“Is he trying to remind us that it was during the Plague that so many marvellous works of art and theatre came to be, because, whipped by the fear of death, man seeks immortality, or to escape, or to surpass himself? But then, imperceptibly almost, he let go of the thread we were following and began to act out dying by plague. No one quite knew when it began ..His face was contorted with anguish, one could see the perspiration dampening his hair. His eyes dilated, his muscles became cramped, his fingers struggled to retain their flexibility. He made one feel the parched and burning throat, the pains, the fever, the fire in the guts. He was in agony. He was screaming. He was delirious. He was enacting his own death, his own crucifixion. At first people gasped. And then they began to laugh. Everyone was laughing! They hissed. Then one by one, they began to leave, noisily talking, protesting. But Artaud went on, until the last gasp. And stayed on the floor. Then when the hall emptied of all but his small group of friends, he walked straight up to me and kissed my hand. He asked me to go to a cafe with him. Artaud and I walked out in a fine mist. We walked through the dark streets. He was hurt, wounded, baffled by the jeering. He spat out his anger. ‘They always want to hear about; they want to hear an objective conference on “The Theatre and the Plague”, and I want to give them the experience itself, the plague itself, so they will be terrified and awaken. I want to awaken them. They do not realize they are dead. Their death is total, like deafness, blindness. This is the agony I portrayed.'”

Feelings of misunderstanding that developed from disagreements with theatre practitioners, audience and critics seemed only to alienate Artaud further. Depression forced him to become more dependent on opium. By 1933, Nin thought Artaud was genuinely mad. He confided to her, “It is torture for me. I make superhuman efforts to awake.” His sardonic manner frightened her. Writing in her journal, she described him as “the surrealist the surrealists disavowed, the lean, ghostly figure who haunts the cafés, but who is never seen at the counter, drinking or sitting with people, laughing. He is the drugged, contracted being who walks alone, in conflict with a world he imagines mocking and threatening. His eyes are blue with languor, black with pain. He is all nerves. His intensity is brooding and rather terrifying.”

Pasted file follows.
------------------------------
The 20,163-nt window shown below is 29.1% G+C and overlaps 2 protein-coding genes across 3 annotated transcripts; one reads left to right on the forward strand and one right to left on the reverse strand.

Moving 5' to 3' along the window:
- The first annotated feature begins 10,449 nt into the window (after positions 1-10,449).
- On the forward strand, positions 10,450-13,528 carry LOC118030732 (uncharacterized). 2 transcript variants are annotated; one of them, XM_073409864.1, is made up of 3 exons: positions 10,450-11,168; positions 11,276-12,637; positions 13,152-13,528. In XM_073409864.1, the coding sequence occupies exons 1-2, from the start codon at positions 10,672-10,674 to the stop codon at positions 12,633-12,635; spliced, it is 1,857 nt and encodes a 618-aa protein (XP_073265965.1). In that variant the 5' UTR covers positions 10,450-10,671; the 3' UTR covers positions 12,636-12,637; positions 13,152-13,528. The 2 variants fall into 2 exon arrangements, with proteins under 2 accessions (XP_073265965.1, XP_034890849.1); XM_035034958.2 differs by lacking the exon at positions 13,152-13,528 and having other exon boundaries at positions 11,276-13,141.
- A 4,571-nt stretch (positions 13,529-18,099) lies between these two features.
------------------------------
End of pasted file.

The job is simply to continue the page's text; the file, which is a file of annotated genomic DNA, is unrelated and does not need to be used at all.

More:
If Nin’s impressions of Artaud were painful, that wasn’t so for all his friends. The surrealist playwright Arthur Adamov, for example, describes him as having “an extraordinary sense of humor; one of the people with whom you laughed most. Let me give you an example of Artaud’s humor. He had a small knife, and in the clinic where we put him after Rodez, he used to amuse himself by carving on the table. But then, in the cafes, Artaud used to do the same thing. And one day, a friend of ours, Marcel Buziaux, who published a great deal of Artaud’s last writings, said to him, ‘Now listen, Antonin Artaud, it’s very boring of you really, because if you do this kind of thing in the cafes, they will send you back again; they’ll say you are not right in the head.’ Artaud, who was very much like Buster Keaton, very deadpan, turned to him, ‘But look my dear Marcel Buziaux, I only do it at the Flore and the Deux Magots.’ In other words, only in the cafes where he was known. Artaud was like that. You thought you were going to have trouble with him…”

Artaud’s lifelong friend, Roger Blin, described him as “the most fascinating man I have ever met. Someone so generous and capable of such kindness and understanding to others.”

 

 

The actor Jean-Louis Barrault and Artaud had an special friendship. Artaud was so excited by Barrault’s “dramatic action” of Autoru d’une mere, based on Faulkner’s As I Lay Dying, in which he mimed a marvellous centaur, that Artaud bestowed upon Barrault the accolades had hoped to receive himself. In a review, Artaud describes Barrault as demonstrating an irresistible expressiveness of gesture that filled the stage with life and emotion. After the performance, Barrault recalls that the two of them “went down the boulevard on two imaginary horses, galloping as far as the Place Blanche. There he suddenly left me, drunk with enthusiasm.” To Jean-Louis Barrault, “he was essentially an aristocrat. Artaud was a prince.”

If he was a prince, he was one without financial means. By the time he was twenty-seven, he had lived in over fifty hotels and rooming houses and was sleeping whereever someone would put him up. Illness, depression and drug addiction all required his attention. With such instability, it is not surprising that the few productions he managed to direct were not successful. Unlike Brecht, Stansilavsky and other successful theatre artists who had their own thetares sponsored by the state, Artaud had to make the most with very little.